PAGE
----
When finishing your crochet piece, make sure not to cut the tail too short. A short tail will make weaving in very difficult.
Never simply cut your yarn tail off after finishing a piece. No matter how much or how tightly you knot it there's a good chance that it will eventually come undone and start to unravel.
Leave a tail that is about eight to twelve inches long so it will be easy to weave in. Thread your yarn needle. Yarn needles can be found in most common craft and yarn stores.
Insert your needle inside a row of stitches on the back side, or wrong side, of the item. The more detailed your stitch pattern is the more creative you'll have to be with where to put your needle. You can also run the needle through the inside of stitches vertically if necessary.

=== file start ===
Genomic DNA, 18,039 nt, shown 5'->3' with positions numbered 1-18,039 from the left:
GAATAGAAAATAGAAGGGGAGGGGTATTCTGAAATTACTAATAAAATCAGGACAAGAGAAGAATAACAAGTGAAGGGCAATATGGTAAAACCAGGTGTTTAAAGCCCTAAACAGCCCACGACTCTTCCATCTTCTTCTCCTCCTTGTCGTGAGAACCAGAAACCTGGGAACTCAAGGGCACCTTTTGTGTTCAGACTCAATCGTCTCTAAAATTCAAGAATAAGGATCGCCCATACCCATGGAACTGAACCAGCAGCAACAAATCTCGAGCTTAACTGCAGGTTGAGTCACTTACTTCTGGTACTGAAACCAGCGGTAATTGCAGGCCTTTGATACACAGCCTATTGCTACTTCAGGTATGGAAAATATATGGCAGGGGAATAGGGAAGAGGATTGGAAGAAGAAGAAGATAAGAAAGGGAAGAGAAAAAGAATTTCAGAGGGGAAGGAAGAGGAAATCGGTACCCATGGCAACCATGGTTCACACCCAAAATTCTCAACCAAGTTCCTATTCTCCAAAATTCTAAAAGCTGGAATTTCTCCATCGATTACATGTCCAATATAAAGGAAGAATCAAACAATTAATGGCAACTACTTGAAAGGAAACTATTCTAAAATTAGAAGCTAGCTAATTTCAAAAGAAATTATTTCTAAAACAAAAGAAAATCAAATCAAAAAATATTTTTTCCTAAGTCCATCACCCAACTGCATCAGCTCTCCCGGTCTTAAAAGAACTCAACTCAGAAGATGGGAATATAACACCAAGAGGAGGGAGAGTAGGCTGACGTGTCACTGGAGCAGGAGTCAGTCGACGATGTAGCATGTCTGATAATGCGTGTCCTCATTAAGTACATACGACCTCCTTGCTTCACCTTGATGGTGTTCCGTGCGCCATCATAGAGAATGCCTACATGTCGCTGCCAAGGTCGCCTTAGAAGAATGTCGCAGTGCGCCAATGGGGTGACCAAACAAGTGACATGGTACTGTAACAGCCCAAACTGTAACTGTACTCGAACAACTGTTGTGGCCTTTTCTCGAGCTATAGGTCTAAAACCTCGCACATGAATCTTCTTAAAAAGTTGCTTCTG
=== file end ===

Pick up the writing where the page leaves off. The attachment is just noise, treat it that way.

As a general rule, carry the tail through at least three to six inches of stitches.
Pull the tail through evenly, not so tightly that you distort your stitches.
Now it's time to go back the other direction through the same set of stitches. However, make sure to skip over a loop, indicated by the blue arrow. Skipping over a loop will ensure that the first pass of the yarn remains in place.
Here's another view of me weaving my end back through the same set of stitches.
Here you can see that my tail has been woven in and is now sticking out from the same location as it was when I began.
At this point it's okay to trim the remaining end off with a scissors.
There you have it! My yarn tail has been woven in. The tail may poke out a tiny bit after washing or a lot of use, but it can be carefully trimmed again in that case.
Weaving in ends is a simple but important skill for creating successful and polished crochet projects, yet it's not addressed as often in books and other learn-to-crochet texts as you would think. Do you have any questions about weaving in ends? Feel free to ask them in the comments!